As adults, once we start investing, we all share the same sentiment. We all wish we had started investing earlier in life. Which brings me to today's topic: The Pro's & Con's of Gifting Stocks to Kids. We will discuss how stocks can be properly gifted to a child as well as the benefits and tax consequence involved.
If you've never heard of Gifting Stocks, let me first break down what that looks like. Let's say you purchased stocks a few year back and those stocks have now gained lots of value. But instead of you cashing out those stocks, you want to gift those appreciated stocks to a deserving kid in your life. You can easily gift those valuable stocks. But before you jump into this gifting process, let's take a look at the Pro & Cons.
Pros of Gifting Stocks
Gifting is one of the greatly used tax avoidance strategies that the rich have used for decades. If you decided to sell your stocks after their value has risen, you would be responsible for paying capital gains taxes on the proceeds, which could be up to 15%.
To avoid paying taxes on the proceeds of a stock sell, you can gift the stocks to someone that has a income of less than $40,400, like a child. The child can then sell their shares and profit the gains and pay 0% tax as long as their income stays below $40,400.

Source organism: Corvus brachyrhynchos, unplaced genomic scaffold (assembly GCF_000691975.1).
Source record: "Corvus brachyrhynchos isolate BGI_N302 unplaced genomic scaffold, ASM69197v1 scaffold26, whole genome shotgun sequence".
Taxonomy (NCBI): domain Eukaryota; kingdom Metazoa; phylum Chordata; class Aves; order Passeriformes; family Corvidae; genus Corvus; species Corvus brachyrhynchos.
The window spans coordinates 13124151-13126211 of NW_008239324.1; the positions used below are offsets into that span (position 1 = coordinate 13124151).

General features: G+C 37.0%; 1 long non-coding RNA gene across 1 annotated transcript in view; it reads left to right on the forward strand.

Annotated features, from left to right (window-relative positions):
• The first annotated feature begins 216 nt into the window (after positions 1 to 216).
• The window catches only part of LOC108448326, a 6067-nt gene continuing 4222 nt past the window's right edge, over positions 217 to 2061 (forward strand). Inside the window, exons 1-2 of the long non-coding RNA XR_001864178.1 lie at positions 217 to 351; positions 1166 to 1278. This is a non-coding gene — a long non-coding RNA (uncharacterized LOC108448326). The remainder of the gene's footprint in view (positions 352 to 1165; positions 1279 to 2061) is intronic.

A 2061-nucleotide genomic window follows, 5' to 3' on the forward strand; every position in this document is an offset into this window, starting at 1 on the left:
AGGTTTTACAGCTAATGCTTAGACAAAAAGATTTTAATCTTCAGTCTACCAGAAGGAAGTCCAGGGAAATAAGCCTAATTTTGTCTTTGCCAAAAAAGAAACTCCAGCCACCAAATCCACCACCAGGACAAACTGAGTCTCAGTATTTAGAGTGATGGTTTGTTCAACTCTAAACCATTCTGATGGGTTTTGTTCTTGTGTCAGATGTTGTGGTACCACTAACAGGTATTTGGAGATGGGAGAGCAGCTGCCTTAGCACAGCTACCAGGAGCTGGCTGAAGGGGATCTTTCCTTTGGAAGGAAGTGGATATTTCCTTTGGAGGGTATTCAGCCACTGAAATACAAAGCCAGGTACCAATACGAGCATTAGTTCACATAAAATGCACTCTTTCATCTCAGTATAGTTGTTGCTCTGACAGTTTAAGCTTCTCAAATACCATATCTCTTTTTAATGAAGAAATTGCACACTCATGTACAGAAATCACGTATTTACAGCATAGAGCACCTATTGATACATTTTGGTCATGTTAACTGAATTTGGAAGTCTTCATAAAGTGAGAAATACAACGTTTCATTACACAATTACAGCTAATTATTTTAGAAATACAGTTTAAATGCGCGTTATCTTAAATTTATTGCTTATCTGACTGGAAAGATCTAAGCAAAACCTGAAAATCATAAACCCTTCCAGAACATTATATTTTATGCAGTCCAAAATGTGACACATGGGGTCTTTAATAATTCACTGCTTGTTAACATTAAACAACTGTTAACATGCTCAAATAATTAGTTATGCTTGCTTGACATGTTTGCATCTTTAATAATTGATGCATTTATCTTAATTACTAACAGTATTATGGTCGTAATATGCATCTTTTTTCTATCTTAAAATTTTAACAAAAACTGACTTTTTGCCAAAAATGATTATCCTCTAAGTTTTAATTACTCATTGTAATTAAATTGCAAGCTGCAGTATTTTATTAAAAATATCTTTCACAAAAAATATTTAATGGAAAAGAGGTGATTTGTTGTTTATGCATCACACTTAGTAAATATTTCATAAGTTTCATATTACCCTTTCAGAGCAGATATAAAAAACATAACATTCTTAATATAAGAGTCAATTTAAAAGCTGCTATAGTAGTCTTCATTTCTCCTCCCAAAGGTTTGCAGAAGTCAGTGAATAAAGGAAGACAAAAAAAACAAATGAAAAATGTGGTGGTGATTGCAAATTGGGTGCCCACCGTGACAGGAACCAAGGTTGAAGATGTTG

If you want to calculate how much you would potentially pay in capital gains tax if you were to sell the stocks yourself, you can use this calculator.
All of this sounds great, however, we have to keep in mind the tax laws around gifting of stocks. The IRS (Internal Revenue Service) allows you to gift up to $15,000 per year, per person. That gift amount absolutely includes the value of stock. Other examples of items that can be gifted are cash, land or a car. If you exceed the $15,000 tax limit, you will have to file a Gift Tax Return.
Things to keep in mind
If you are interested in giving a child stocks without Gifting the stocks, an alternative is to open up a Custodial Brokerage Account for the minor. A Custodial Brokerage Account will be co-owned between the child and their Custodian (an adult over the age of 18). The Custodian will need the child's social security number to open the account. Money placed in this account can be used to purchase stocks in behalf of the minor. Once the minor reaches either 18 or 21 (rules differ by state), the account will be solely owned by the child.